Renaissance Man: An Interview with Marcus Miller
Marcus Miller has been on top of the music industry for over 30 years, and it’s easy to see why. Even with several Grammy awards, numerous film scores, producing credits, and legions of fans, he’s constantly working to grow and understand the world around him – musically and otherwise. Miller was enjoying a rare day off in France when we spoke on the phone, and though he explained he doesn’t get to visit destinations on tour as much as he’d like to, he’s seen a lot.
“It’s important for Americans to travel, to get your perspective broadened,” Miller shared. “I’ve seen some poverty that is astounding, and I’ve seen some wealth that’s equally as astounding. It makes you appreciate your situation.”
It’s with this holistic viewpoint that Miller released his latest solo album, Renaissance [check out our review], which touches on a wide range of topics while musically refreshing the bassist’s signature sound. This latest effort has Miller recruiting a host of younger musicians and turning his focus more to the band rather than the studio.
We reached out to Miller to get deeper into Renaissance, his time with Miles Davis, his writing style and advice for aspiring bassists.
Congratulations on your new album, Renaissance, which hit #1 on the iTunes and Amazon Jazz charts. How did you come to naming the album?
My previous albums have reflected the fact that I lived in the studio, you know for like, the last twenty years. When I got in the studio, it was really about doing a studio album, so I used the studio as an instrument. But over the last couple of years, I’ve wanted to get to a more natural sound and not involve the studio as much. Not to make it like a “live” album with an audience and everything, but just to give it that feeling. So I started kind of moving in that direction, and I think this album reflects that kind of return to more of a just a band sound and just focusing on the performance and the compositions.
You know, sometimes when you hear an album you think, “Man, this thing is mixed so well, and so sonically this or sonically that,” but for this album I really wanted it to just be about the music and the musicians and the compositions.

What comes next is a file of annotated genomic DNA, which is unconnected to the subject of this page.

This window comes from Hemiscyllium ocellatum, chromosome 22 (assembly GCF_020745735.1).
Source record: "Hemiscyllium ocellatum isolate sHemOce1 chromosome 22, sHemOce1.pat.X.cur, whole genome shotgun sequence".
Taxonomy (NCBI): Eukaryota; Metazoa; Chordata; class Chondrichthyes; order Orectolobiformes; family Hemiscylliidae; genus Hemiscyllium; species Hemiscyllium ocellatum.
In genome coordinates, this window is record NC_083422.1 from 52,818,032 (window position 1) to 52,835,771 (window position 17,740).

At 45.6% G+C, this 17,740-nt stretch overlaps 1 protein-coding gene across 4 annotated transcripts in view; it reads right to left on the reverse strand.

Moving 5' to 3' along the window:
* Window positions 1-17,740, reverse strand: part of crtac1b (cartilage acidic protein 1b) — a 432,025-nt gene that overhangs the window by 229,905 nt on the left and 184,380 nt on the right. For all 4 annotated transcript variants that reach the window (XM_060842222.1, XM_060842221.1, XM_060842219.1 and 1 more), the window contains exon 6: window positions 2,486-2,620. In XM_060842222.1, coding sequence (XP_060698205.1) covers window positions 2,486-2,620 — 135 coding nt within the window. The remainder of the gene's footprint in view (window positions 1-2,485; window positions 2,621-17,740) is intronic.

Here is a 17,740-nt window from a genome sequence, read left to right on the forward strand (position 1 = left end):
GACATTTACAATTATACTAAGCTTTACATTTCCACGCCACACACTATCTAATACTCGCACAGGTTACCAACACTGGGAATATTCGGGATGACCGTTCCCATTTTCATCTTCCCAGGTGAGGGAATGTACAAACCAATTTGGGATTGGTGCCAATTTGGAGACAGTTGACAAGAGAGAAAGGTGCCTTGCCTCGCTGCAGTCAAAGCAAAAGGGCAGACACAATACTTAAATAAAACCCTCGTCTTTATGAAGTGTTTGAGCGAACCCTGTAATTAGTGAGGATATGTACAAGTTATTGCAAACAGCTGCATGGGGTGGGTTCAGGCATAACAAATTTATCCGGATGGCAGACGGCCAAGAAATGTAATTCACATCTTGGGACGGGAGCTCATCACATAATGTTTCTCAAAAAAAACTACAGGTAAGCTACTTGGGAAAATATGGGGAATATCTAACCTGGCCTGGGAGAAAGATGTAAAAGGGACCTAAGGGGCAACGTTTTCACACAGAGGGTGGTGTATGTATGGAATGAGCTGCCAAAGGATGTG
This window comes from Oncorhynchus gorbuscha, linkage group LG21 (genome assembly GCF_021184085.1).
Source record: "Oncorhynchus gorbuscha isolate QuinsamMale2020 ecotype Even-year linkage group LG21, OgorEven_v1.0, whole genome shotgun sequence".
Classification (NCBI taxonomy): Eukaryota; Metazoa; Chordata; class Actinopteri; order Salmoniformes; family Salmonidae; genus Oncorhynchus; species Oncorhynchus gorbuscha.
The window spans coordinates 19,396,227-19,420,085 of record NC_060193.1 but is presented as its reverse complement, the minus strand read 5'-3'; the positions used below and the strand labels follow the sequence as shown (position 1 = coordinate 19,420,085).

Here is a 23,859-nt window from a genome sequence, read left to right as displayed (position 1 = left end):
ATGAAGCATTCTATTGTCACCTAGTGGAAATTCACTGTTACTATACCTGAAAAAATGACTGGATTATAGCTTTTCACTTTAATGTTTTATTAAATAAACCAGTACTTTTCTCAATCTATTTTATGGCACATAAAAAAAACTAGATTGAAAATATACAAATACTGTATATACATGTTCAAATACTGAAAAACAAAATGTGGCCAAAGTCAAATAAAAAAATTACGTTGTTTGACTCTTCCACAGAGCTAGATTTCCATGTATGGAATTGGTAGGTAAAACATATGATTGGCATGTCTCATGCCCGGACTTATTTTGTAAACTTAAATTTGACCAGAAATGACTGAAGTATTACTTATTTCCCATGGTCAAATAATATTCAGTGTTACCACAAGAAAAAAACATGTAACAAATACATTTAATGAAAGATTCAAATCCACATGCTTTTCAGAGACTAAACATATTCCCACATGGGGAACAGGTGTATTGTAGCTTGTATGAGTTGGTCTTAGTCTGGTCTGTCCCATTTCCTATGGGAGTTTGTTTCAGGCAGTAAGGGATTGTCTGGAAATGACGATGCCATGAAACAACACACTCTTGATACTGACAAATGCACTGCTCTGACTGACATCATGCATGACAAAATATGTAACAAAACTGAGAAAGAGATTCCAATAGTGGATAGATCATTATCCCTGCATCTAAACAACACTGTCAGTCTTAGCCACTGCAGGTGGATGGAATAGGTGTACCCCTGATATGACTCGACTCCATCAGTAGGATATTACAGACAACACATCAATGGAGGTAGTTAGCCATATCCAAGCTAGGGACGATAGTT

You also took a kind of new approach, with a bunch of younger talent for your band, and of course you were in a similar situation when you were playing with Miles Davis back in the day. With this new role reversal, how do you relate to your new band members as Miles related to you?
First of all, it was a trip, man, because I was always the youngest guy by far in most of my situations, until just recently. You know, there are situations with my band where I actually give them advice that they should consider certain things, but most of the time I think they learn from me the same way I learned from Miles, which was just being in his presence and just to watch him. I think with kids with their parents, they learn more from their parents by observing than from when the parents are giving them a lecture, you know what I mean? Even though the parents might not realize that. It was the same with me for Miles. Me and the other guys in the group, we just enjoyed being around him and seeing how he came to his decisions and how he thought, how he reacted to different situations. That was really where you learned the big things. I’m hoping that I can lead by example in that same way with these guys. You never know and you can just do the best you can, but I’m hoping it’s a good situation for them.
For example, I don’t smoke, I don’t drink, I don’t really hang out that much after the gigs and stuff. After a couple of nights on the road, man, I started seeing my band in the gym with me in the morning [laughs]. I said, “what are you doing here?,” and they’d say “Can I work out?” and I’d say, “Yeah, come on.” That’s a nice feeling to see somebody make a change in their life because of that, you know?
Is that something you take a pretty firm stance against in your band? Partying and that kind of stuff?
Nah, I don’t take a firm stance. Everybody has to live their life, you know what I mean? But I will tell them stories about the end of that story, because I’ve seen the end of that story. They only know the beginning of that story, but I’ve seen the whole thing. I’ve been to the hospitals, and I’ve been to the funerals. I make sure they get a perspective of the whole story, not just the partying.